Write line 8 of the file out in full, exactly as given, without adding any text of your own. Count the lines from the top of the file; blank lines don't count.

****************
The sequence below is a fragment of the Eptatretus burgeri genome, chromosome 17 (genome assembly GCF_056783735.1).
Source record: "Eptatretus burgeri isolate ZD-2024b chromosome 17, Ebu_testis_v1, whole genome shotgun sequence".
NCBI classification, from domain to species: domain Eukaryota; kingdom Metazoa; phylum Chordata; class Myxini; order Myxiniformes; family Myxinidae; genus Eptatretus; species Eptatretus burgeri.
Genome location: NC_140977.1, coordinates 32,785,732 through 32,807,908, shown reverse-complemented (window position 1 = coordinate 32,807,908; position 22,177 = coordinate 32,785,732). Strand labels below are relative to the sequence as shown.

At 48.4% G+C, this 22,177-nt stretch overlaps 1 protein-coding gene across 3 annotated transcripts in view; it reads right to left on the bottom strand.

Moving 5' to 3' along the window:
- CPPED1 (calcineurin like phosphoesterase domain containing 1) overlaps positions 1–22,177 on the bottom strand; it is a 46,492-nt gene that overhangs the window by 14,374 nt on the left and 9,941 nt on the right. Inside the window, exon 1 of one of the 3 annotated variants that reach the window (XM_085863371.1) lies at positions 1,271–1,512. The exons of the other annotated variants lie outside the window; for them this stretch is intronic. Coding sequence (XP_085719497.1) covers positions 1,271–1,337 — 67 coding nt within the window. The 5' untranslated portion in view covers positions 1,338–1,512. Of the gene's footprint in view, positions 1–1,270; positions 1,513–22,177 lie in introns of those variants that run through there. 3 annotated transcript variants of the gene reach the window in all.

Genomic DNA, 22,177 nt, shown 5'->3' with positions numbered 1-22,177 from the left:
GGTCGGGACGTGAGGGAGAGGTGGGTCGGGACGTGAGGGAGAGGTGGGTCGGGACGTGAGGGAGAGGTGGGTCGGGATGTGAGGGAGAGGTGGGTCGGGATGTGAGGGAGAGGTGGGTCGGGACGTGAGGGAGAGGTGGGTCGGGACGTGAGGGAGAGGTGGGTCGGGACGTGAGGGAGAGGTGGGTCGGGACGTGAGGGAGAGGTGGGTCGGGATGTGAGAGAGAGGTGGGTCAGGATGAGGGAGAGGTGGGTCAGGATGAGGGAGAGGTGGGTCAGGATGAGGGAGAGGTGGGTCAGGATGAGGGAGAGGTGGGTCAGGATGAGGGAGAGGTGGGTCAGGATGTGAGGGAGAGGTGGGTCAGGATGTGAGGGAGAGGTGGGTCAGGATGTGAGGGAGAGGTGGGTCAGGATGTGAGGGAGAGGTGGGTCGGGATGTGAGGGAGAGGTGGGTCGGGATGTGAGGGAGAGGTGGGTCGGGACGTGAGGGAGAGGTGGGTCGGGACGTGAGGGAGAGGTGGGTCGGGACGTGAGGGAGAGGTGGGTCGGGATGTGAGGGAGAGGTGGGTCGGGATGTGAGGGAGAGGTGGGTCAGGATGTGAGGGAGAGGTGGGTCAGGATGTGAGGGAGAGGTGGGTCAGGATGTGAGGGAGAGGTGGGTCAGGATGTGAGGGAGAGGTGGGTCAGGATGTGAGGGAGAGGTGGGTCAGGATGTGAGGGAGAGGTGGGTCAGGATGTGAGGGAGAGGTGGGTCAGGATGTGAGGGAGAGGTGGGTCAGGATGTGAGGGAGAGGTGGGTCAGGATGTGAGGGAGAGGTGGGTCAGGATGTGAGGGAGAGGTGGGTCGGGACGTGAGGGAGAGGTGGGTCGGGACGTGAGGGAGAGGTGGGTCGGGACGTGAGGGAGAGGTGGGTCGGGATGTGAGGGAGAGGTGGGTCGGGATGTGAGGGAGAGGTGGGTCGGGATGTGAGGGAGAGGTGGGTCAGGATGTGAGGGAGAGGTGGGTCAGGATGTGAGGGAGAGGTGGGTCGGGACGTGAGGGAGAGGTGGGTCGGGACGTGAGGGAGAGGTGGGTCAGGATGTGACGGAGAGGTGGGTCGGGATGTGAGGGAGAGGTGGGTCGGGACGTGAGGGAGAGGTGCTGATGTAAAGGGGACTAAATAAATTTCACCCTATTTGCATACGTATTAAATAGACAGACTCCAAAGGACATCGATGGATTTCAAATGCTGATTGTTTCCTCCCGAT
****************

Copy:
Genomic DNA, 22,177 nt, shown 5'->3' with positions numbered 1-22,177 from the left: